Come this April 1st — no, it’s not an April Fool’s prank — Sony will release firmware update 3.21 for the PlayStation 3, whose basic purpose is to the disable the “Install Other OS” (essentially Linux) feature on the system.
The European PlayStation blog explains this move is due to security concerns, likely referring to the PS3 hack discovered by George Hotz, who was also the first person to unlock the iPhone, allowing it to operate on any network instead of being limited to AT&T.
Making the PlayStation 3 open to homebrew was a feature ex-Executive VP of SCEE, Phil Harrison, was vocal about in particular. During a Slashdot Q&A in 2007, Harrison stated:
“I fully support the notion of game development at home using powerful tools available to anyone. We were one of the first companies to recognize this in 1996 with Net Yaroze on PS1. It’s a vital, crucial aspect of the future growth of our industry and links well to the subtext of my earlier answers. When I started making games on the Commodore 64 in the 1980’s, the way I learned to make games was by re-writing games that appeared in magazines. […]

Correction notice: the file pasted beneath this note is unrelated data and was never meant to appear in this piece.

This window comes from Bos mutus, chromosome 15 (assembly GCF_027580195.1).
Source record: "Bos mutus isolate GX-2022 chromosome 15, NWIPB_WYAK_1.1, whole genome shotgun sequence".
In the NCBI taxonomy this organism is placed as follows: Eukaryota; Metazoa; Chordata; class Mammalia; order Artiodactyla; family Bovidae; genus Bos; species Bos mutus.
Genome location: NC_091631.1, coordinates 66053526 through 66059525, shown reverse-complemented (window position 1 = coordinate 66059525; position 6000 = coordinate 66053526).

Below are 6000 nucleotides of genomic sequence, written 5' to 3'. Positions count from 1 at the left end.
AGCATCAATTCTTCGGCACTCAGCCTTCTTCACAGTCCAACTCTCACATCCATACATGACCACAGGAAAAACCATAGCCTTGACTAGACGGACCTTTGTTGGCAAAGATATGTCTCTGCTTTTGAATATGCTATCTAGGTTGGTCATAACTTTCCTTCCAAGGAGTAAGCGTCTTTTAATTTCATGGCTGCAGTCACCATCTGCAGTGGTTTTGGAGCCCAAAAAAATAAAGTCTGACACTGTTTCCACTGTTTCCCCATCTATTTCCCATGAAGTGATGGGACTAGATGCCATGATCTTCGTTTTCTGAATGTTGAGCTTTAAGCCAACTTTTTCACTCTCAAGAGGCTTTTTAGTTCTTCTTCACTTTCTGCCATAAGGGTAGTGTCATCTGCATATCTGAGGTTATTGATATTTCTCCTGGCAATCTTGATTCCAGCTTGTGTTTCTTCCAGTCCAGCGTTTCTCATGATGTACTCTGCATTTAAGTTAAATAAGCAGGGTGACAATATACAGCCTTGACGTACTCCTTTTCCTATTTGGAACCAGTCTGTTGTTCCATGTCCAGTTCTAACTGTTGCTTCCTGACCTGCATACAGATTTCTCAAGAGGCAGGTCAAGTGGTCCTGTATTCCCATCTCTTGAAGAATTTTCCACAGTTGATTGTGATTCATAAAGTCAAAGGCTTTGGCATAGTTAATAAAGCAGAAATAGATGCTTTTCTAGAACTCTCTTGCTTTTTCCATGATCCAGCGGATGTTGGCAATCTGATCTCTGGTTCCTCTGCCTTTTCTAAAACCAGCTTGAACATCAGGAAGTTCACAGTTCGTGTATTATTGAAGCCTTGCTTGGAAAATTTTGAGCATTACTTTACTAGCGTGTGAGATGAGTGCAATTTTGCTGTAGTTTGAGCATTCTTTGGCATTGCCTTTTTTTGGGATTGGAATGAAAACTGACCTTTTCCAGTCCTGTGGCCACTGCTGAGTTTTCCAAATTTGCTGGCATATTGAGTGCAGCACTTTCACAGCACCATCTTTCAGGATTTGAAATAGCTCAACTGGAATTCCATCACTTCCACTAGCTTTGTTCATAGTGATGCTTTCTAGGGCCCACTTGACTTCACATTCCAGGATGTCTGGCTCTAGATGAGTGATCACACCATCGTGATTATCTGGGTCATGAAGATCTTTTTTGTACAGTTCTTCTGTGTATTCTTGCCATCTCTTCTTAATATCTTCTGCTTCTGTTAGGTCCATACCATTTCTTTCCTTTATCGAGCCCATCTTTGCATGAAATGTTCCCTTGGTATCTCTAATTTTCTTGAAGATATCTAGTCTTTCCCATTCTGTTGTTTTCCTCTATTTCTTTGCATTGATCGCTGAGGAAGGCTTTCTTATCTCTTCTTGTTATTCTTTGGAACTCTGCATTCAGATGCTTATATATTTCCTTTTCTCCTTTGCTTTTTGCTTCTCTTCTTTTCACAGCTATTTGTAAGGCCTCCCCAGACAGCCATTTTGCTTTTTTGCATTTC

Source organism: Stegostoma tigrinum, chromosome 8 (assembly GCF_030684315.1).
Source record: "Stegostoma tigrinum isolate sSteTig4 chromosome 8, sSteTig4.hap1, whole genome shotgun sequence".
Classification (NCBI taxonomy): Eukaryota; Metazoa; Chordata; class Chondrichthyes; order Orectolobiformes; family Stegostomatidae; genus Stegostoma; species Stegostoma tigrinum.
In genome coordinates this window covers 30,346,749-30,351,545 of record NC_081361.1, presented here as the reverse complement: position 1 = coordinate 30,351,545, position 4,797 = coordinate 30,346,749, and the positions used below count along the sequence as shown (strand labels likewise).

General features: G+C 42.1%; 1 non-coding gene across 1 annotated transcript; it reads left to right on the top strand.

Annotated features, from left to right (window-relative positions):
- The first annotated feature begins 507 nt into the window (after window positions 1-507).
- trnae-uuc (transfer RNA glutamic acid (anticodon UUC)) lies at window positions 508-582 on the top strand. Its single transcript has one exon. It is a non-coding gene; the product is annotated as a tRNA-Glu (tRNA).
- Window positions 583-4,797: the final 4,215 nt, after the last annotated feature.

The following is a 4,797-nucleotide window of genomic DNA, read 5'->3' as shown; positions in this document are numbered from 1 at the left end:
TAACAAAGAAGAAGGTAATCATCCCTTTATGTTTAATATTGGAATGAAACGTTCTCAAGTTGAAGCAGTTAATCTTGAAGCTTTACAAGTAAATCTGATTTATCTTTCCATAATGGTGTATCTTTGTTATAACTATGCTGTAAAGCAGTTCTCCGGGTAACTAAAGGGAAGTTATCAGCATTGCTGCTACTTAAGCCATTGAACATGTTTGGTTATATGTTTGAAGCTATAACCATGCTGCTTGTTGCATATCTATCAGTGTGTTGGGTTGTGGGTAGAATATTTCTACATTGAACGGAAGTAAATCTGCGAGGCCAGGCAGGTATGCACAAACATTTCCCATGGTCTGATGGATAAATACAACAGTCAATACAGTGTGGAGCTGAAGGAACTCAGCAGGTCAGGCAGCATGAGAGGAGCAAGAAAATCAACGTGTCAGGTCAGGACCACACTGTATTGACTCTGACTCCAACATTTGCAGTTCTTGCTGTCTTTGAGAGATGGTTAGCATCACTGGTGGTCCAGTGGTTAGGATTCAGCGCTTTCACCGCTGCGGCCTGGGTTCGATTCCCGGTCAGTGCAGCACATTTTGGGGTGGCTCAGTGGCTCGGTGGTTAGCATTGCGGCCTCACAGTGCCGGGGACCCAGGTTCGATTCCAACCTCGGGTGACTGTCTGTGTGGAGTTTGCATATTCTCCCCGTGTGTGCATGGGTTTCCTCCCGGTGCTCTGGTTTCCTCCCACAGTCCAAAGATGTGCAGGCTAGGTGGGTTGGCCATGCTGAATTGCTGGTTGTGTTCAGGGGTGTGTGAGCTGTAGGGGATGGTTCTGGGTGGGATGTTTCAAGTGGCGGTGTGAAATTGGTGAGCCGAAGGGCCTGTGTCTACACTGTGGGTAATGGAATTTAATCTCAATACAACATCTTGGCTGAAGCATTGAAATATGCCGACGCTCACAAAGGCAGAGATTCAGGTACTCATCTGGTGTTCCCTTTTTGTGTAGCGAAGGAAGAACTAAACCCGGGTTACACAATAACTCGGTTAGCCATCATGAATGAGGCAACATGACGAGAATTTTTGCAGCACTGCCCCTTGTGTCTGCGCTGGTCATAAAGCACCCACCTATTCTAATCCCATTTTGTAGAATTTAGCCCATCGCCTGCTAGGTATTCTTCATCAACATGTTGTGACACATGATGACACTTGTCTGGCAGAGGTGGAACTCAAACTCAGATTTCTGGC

“So, if we can make certain aspects of PS3 open to the independent game development community, we will do our industry a service by providing opportunities for the next generation of creative and technical talent. Now having said all that, we still have to protect the investment and intellectual property rights of the industry so we will always seek the best ways to secure and protect our devices from piracy and unauthorized hacking that damages the business.”
Those that choose not to update to firmware 3.21 will be restricted from signing into the PlayStation Network and being able to play games and view movies that require the latest firmware. The PS blog suggests backing up any information stored on the “Other OS” partition, as it will not be available following the update.